lundi 22 mai 2017

Hamas accuses Trump of 'bias' toward Israeli occupation

Hamas accuse Trump de « partialité » envers l'occupation sioniste

A Palestinian man waves the green flag of Hamas during a demonstration
 in Jerusalem on July 3, 2015. (AFP/Ahmad Gharabli/File)

BETHLEHEM (Ma'an) -- The Hamas movement accused US President Donald Trump of betraying his bias towards the Israeli government, after Trump included Hamas in a list of terrorist groups that he said posed a global threat of "epic proportions."

In a speech delivered before leaders of Arab and Muslim-majority countries in the Saudi capital of Riyadh on Sunday, Trump said: "We now face a humanitarian and security disaster in this region that is spreading across the planet. It is a tragedy of epic proportions."

"No description of the suffering and depravity can begin to capture its full measure. The true toll of ISIS, Al Qaeda, Hezbollah, Hamas, and so many others, must be counted not only in the number of dead. It must also be counted in generations of vanished dreams," he said, in his first speech delivered abroad since taking office.

Trump also briefly referred to his upcoming meetings with Israeli Prime Minister Benjamin Netanyahu and Palestinian President Mahmoud Abbas, who was in attendance at the summit. “If these three (Abrahamic) faiths can join, peace in this world is possible, including peace between Israel and the Palestinians," Trump said.

Shortly after the speech was broadcast, Hamas reacted in a statement, accusing Trump of "complete bias" toward the policies of the Israeli occupation by designating the movement as a terrorist organization.

"Trump's remarks will not thwart our goal of liberating Palestine, nor will they hinder our people's steadfastness and resistance," Hamas said.

Despite being designated as a terrorist organization by Israel, the US, EU, and UK, as well as other powers, Hamas -- an acronym for Harakat al-Muqawama al-Islamiyya, the Islamic Resistance Movement -- identifies as a Palestinian national resistance movement.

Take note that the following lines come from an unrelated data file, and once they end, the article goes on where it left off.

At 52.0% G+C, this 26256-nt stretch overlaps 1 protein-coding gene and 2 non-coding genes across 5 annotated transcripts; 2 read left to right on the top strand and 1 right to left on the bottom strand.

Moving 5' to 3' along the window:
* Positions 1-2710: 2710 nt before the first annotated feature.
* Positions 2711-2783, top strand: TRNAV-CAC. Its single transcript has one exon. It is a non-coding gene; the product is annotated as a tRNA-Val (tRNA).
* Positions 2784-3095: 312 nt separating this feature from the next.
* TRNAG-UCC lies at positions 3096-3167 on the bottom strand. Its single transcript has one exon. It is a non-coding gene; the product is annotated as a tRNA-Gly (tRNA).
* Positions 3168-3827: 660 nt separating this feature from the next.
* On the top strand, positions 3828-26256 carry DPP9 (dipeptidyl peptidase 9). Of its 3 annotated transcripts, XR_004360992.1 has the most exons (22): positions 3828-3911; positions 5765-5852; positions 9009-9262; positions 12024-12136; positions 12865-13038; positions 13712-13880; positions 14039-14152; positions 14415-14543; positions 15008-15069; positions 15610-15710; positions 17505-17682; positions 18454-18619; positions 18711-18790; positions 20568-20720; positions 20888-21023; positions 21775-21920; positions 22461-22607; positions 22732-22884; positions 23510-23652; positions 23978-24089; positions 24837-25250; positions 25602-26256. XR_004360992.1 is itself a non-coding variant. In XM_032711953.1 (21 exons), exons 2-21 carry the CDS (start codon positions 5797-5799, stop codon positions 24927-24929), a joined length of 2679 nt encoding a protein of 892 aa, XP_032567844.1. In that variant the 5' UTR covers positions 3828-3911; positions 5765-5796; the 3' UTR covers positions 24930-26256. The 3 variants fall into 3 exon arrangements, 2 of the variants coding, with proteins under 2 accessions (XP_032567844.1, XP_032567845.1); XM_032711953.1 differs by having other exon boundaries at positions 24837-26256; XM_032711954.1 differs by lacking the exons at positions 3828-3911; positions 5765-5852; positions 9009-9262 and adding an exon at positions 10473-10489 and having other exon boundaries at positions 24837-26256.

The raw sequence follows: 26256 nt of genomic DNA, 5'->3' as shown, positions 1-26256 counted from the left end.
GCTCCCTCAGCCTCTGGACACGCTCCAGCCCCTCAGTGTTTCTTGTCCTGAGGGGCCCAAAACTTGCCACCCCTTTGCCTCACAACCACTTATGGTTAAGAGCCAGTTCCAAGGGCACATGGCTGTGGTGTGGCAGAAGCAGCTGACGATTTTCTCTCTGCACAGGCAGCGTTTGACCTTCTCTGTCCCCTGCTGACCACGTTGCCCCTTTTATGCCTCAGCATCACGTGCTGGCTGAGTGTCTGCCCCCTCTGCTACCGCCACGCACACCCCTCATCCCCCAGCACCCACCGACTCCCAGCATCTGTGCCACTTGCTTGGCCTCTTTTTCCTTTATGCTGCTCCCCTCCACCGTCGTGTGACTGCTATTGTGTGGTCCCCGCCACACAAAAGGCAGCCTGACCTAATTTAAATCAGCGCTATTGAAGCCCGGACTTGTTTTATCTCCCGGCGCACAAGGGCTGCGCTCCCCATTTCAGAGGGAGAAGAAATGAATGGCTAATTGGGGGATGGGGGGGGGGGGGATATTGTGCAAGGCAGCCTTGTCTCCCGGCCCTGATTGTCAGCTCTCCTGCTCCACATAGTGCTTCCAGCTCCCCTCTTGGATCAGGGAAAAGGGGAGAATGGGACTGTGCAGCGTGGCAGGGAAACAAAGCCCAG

The group became the ruling party of the Gaza Strip's de facto government after Hamas won legislative elections across the Palestinian territory in 2006, but was subjected to a boycott by Israel and Western countries that led to a crippling Israeli blockade on the coastal enclave.

Israeli officials have routinely claimed that a trend of small-scale attacks by committed by Palestinians that peaked in Fall 2015 -- a number of which Hamas said were carried out by Palestinians affiliated to the group -- is part of an international rise in Islamist extremism.

However, many Palestinians have instead pointed chiefly to the frustration and despair brought on by Israel's decades-long military occupation of the Palestinian territory and the absence of a political horizon.

A general strike is set to take place on Monday to coincide with Trump’s arrival to Israel, with Palestinian leadership also calling for a “Day of Rage” on Tuesday during Trump's visit in Bethlehem, to express rejection to the resumption of peace talks between the Palestinian Authority and Israel under US sponsorship.

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